Antisemitic incidents in the United States hit a record of 3,697 last year, a 36% increase from 2021, according to the Anti-Defamation League's annual audit.
According to the ADL, that's the highest number on record since the organization began tracking antisemitic incidents in 1979 and the third time in the past five years that the year-end total was the highest number recorded.
Incidents increased in each of the major categories of the audit, with antisemitic harassment up 29%, antisemitic vandalism up 51%, and antisemitic assaults up 26%.
According to the audit, states with the highest number of incidents include New York, California, New Jersey, Florida, and Texas. Combined, those five states accounted for 54% of incidents.
The ADL also found that known white supremacist groups more than doubled their efforts to spread antisemitic propaganda, which accounted for 852 incidents last year.
The audit includes cases where individuals or groups were harassed with antisemitic content online via direct messages, listservs, or social media and does not assess the total amount of antisemitism online.
"This report lays bare some data around why the Jewish community has been feeling so vulnerable," Oren Segal, vice president of the ADL's Center on Extremism, told Axios.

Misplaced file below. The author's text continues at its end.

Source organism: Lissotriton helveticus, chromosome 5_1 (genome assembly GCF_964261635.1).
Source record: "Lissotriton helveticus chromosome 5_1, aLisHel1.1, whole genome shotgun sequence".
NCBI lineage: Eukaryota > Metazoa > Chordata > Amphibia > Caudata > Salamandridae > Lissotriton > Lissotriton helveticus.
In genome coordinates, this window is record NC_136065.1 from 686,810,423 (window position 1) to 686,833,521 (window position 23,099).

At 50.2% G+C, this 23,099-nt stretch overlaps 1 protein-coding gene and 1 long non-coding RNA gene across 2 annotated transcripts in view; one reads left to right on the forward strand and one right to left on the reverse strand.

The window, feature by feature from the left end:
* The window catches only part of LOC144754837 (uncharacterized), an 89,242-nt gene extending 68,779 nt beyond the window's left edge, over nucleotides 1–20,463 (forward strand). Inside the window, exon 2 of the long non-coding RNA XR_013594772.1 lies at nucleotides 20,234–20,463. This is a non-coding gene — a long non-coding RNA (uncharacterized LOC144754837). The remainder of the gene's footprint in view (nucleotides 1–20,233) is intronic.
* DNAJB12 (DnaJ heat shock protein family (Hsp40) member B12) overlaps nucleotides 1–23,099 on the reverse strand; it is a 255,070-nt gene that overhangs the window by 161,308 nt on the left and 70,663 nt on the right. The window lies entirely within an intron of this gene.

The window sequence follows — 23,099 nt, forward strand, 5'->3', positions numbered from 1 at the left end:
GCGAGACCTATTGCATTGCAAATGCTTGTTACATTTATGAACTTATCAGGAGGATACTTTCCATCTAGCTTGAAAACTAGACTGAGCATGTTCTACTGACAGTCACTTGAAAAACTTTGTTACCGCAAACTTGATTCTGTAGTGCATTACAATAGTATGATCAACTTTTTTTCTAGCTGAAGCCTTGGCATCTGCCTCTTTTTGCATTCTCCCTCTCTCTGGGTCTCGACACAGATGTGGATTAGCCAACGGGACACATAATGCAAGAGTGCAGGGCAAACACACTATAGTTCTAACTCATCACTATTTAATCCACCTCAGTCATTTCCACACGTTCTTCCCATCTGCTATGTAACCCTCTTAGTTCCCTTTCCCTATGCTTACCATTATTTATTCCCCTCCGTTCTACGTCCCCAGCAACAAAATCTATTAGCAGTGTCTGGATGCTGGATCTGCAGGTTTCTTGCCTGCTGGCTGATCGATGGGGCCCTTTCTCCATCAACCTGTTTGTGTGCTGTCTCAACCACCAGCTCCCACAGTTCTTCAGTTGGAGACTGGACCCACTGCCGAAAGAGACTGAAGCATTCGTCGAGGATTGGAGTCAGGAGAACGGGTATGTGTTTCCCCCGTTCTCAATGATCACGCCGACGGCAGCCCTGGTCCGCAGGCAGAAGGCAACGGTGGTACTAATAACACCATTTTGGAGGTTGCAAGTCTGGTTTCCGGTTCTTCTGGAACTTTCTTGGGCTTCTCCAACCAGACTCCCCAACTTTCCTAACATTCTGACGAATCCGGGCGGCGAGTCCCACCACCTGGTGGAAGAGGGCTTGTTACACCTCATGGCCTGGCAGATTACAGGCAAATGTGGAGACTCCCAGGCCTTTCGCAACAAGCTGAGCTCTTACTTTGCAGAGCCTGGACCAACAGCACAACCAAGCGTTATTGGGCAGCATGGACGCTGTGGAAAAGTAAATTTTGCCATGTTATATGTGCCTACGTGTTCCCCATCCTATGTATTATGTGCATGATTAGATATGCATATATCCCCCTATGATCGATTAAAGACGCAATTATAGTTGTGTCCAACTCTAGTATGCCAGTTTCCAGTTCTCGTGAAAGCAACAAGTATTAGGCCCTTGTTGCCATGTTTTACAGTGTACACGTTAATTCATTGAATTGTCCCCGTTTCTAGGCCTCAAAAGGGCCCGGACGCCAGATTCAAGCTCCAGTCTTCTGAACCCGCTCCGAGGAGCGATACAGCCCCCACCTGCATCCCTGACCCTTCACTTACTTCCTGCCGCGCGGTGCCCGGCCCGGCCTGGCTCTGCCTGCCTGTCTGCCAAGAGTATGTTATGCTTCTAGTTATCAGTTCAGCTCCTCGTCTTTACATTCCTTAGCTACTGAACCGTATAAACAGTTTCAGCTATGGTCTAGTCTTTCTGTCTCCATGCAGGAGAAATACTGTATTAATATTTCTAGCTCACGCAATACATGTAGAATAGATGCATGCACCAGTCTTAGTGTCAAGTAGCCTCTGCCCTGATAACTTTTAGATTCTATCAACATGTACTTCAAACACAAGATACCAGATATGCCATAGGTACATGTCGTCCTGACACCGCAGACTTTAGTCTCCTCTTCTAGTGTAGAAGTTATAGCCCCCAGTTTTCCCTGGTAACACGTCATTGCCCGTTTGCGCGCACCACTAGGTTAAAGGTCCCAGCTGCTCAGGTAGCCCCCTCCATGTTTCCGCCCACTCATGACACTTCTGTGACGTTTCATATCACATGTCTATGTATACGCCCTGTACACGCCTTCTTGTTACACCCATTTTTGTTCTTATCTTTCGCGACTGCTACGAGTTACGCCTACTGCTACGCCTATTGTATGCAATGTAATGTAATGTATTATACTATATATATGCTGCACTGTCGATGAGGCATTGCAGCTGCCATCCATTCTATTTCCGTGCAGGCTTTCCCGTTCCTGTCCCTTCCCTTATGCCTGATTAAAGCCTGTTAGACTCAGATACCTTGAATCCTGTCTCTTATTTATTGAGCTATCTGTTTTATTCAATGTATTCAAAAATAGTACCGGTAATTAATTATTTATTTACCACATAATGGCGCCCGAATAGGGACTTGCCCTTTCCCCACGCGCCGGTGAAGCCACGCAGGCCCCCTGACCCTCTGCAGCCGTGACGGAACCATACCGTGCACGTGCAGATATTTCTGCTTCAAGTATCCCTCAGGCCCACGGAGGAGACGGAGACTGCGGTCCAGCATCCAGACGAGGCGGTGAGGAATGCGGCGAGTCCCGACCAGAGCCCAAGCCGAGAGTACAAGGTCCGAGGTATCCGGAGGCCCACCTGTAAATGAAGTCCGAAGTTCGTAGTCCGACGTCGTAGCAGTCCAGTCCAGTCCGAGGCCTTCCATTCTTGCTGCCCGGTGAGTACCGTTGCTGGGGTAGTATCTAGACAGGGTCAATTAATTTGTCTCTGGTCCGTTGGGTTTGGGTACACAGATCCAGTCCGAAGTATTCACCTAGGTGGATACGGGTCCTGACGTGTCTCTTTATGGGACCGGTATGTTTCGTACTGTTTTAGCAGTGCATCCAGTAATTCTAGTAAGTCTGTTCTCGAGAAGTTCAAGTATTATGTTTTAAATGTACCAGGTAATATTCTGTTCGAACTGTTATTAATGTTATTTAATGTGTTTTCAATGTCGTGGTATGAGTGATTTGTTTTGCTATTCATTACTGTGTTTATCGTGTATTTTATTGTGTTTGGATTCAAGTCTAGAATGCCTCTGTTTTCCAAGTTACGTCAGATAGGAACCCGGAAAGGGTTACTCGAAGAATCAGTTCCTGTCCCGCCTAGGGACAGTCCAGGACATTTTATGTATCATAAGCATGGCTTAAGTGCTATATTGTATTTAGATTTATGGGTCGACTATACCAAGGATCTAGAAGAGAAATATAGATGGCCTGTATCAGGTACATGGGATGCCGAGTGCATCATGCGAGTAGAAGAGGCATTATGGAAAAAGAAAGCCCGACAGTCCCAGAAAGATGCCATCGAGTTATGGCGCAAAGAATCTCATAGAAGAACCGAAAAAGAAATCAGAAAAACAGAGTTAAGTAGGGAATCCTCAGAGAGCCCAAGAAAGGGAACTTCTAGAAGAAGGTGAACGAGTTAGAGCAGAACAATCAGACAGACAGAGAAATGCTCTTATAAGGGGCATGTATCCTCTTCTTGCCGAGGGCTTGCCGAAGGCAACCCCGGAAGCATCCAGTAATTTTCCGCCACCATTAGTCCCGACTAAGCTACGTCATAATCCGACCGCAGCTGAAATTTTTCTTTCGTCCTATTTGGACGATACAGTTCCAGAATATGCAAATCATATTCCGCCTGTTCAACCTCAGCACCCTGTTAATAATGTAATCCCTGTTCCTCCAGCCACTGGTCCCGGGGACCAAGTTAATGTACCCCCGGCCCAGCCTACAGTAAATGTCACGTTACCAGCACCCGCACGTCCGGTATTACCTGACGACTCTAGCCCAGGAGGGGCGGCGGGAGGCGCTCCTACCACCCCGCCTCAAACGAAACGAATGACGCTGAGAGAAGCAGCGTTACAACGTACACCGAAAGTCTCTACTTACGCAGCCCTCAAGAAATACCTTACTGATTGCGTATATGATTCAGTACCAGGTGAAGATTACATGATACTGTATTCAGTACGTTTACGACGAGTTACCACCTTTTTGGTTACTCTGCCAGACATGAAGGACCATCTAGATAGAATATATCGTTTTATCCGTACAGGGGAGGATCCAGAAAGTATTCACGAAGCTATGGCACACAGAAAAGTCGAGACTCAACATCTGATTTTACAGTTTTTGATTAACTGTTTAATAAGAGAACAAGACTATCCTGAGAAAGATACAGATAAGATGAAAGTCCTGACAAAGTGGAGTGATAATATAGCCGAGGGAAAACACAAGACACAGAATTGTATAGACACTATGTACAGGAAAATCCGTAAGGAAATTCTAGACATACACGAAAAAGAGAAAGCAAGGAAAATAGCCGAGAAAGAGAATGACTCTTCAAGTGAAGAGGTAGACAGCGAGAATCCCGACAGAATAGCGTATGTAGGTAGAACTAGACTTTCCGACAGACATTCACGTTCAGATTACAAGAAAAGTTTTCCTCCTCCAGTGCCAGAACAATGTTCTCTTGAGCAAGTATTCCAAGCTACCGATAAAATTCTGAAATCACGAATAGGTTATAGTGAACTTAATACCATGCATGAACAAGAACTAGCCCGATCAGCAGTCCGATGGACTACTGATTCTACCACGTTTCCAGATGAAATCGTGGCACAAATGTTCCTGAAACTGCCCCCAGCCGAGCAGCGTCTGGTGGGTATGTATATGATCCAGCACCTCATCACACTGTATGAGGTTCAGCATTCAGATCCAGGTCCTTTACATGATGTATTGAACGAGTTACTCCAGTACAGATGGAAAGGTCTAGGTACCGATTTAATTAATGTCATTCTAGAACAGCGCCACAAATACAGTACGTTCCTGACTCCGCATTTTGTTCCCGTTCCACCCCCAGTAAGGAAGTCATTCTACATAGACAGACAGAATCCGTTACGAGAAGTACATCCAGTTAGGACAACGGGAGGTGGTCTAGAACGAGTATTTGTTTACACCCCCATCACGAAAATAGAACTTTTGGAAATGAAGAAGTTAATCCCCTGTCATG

The surge in antisemitism comes as the FBI warns about an increase in hate crimes and law enforcement agencies are increasingly opting not to share hate crime statistics with the federal agency.
Data from sources such as the Center for the Study of Hate and Extremism at California State University, San Bernardino, focuses on criminal acts and found that antisemitic hate crimes spiked last year in several major U.S. cities.
An FBI report from December revealed the number of hate crimes nationwide dipped slightly in 2021, but that the figures were likely an undercount because a new reporting system had caused some of the largest police departments in the country to stop reporting data.
A report from the FBI released this month showed hate crimes increased 11.6% in 2021.
Segal added that some public figures and social media influencers have contributed to the problem of normalized antisemitism by making bigoted comments, such as Ye, previously known as Kanye West.
Last year Ye raised eyebrows and made headlines when he tweeted antisemitic messages and a swastika to his 32 million Twitter followers. He was suspended from Twitter.
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